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Annuities for Retirement

Why You Need An Annuity

1) Annuities Provide Tax Savings

An annuity has numerous advantages. The first advantage is tax deferral on interest and capital gains which allows the principal to compound tax free and  can save you a lot of money.  There is no IRS reporting requirement until you actually make a withdrawal from the account. Since the contribution was made with after tax dollars, you only owe taxes on the gain not on the initial contribution. The annuity company will help you determine what portion of your receipts are gains and what portion is principal. But just like an IRA an annuity can be subject to the 10% early withdrawal penalty.

Annuity for Retirement2) Annuities have No Limit

Secondly, unlike an IRA there is no limit to the amount of money you can invest in a “non-qualified annuity” (qualified annuities are only available through some employers as part of the retirement plan). This gives you the chance to save as much as you choose for your retirement. The disadvantage is that there is no limit and so there is no goal to shoot for each year and thus it is easier to put off investing for a later time. But because there is no limit, annuities can be of great help for people who are nearing retirement and need to catch up on their retirement investments.

3) Annuities Provide Choice

The third reason for an annuity is the choice over having the money sent out to you in large amounts, or in small amounts for a long period of time. This provides flexibility in how to pay for your retirement. Unlike other methods you can choose what is best for you. When you decide to plan for your retirement by paying into an annuity, you open up the option of numerous pay out methods.

Distribution Methods of Annuities

You need to decide on the best way to receive your annuity distribution. With the standard income distribution, you will receive the same amount of money each time (monthly or yearly), regardless of inflation. This might get tough if inflation is high, but you will start out with a larger payment so it may be beneficial if inflation is low.

The second method is inflation linked which will tend to be lower at the beginning but will grow to match inflation as time goes by. This ensures that your purchasing power is maintaned as the cost of living increases.

Income Guaranteed for a Period

Distribution options include the income guaranteed period. This type of pay out involves receiving a certain amount of money a year (can be paid monthly) for a fixed period of time. If you die before the period you had agreed on is over, your beneficiary will continue to receive the money left. One disadvantage is that any income received by a survivor is taxed as ordinary income rather than allowing a “step-up” in the value based on the value at the date of death as some other investments provide. For this reason a combination of lifetime payments and a life insurance policy may be a better Estate Planning choice.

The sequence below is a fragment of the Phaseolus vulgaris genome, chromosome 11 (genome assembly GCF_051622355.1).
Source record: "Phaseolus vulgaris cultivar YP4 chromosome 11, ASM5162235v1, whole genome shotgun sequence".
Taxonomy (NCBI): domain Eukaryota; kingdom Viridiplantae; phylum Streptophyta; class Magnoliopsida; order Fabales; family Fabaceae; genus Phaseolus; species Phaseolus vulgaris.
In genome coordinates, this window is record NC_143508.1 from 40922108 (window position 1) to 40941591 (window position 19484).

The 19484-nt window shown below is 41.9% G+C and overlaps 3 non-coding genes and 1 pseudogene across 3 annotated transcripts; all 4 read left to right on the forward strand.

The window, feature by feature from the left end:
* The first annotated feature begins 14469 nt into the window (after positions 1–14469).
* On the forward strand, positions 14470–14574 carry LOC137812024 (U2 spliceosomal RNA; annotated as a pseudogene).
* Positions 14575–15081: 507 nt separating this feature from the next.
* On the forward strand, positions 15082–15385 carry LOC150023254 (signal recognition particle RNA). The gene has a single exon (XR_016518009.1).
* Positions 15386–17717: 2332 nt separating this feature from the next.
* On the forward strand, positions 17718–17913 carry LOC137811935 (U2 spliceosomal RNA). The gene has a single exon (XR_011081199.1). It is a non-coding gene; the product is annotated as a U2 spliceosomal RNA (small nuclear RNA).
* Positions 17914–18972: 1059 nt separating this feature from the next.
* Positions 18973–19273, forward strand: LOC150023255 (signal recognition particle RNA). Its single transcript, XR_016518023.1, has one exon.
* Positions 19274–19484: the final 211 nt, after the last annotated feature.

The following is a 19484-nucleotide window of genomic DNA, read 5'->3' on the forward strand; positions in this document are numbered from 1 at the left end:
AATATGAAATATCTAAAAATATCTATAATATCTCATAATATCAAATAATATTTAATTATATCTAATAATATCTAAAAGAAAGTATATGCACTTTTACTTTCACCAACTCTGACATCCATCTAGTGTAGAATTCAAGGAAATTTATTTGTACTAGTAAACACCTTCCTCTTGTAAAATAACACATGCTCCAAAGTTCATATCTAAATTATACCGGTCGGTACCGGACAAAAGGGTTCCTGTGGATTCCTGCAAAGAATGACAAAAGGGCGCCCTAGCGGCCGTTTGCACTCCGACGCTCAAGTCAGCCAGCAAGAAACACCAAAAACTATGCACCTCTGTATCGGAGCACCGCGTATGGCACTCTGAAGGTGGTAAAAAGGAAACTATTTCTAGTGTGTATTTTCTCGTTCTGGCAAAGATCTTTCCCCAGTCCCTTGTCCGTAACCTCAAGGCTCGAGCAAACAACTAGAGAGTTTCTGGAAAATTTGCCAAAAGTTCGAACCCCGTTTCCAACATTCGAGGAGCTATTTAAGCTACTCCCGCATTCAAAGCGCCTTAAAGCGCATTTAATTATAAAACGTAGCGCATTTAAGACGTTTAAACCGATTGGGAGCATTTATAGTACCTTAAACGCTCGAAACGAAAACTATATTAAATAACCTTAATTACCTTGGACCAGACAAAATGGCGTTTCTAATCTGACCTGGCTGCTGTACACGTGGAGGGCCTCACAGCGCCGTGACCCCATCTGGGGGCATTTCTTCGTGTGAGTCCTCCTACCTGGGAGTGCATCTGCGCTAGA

Lifetime Payments

The second type is the lifetime payments. This is a payment that you will receive for the rest of your life no matter how long you live. It does not include survivor benefits, and the amount you receive depends on your initial investment.

Joint and Survivor Payments

The third type of annuity distribution is the joint and survivor annuity. If one partner passes away the survivor continues to receive the payment money for their lifetime. This is a popular form of annuity distribution for couples who are married and living together during retirement. The disadvantage is that the monthly payments are smaller than they would be under a lifetime payments schedule. It might be beneficial to choose lifetime payments on the younger or healthier partner and combine it with a life insurance policy in case the other partner survives.

Before you invest in an annuity, explore all its options and ensure that you get the best type of payout. This will allow you to enjoy your annuity even after you have retired, and prevent the need to swap for a better option.

Warning: Swapping Annuities Can Be Costly

Once you have paid for your annuity, it’s too late to ensure that you have the best type of annuity.  Do not rely entirely on what the agent says, it is very important to ensure that you have read all the conditions and understood them before signing the contract or committing any money. Because, if you decide to change your annuity type, it is important to weigh your options because there is often a 7% surrender fee, to close an annuity account (although may be phased out if you hold the annuity long enough). To make matters worse, the surrender charge is based on the entire value not just gains. So if you put $10,000 into an annuity and turn around the next day and try to take it out you will only get $9,300 back. The advantage is that will not suffer a tax penalty for early withdrawal (as with an IRA), but you could still lose a lot of money so be sure to choose the right annuity at the beginning.


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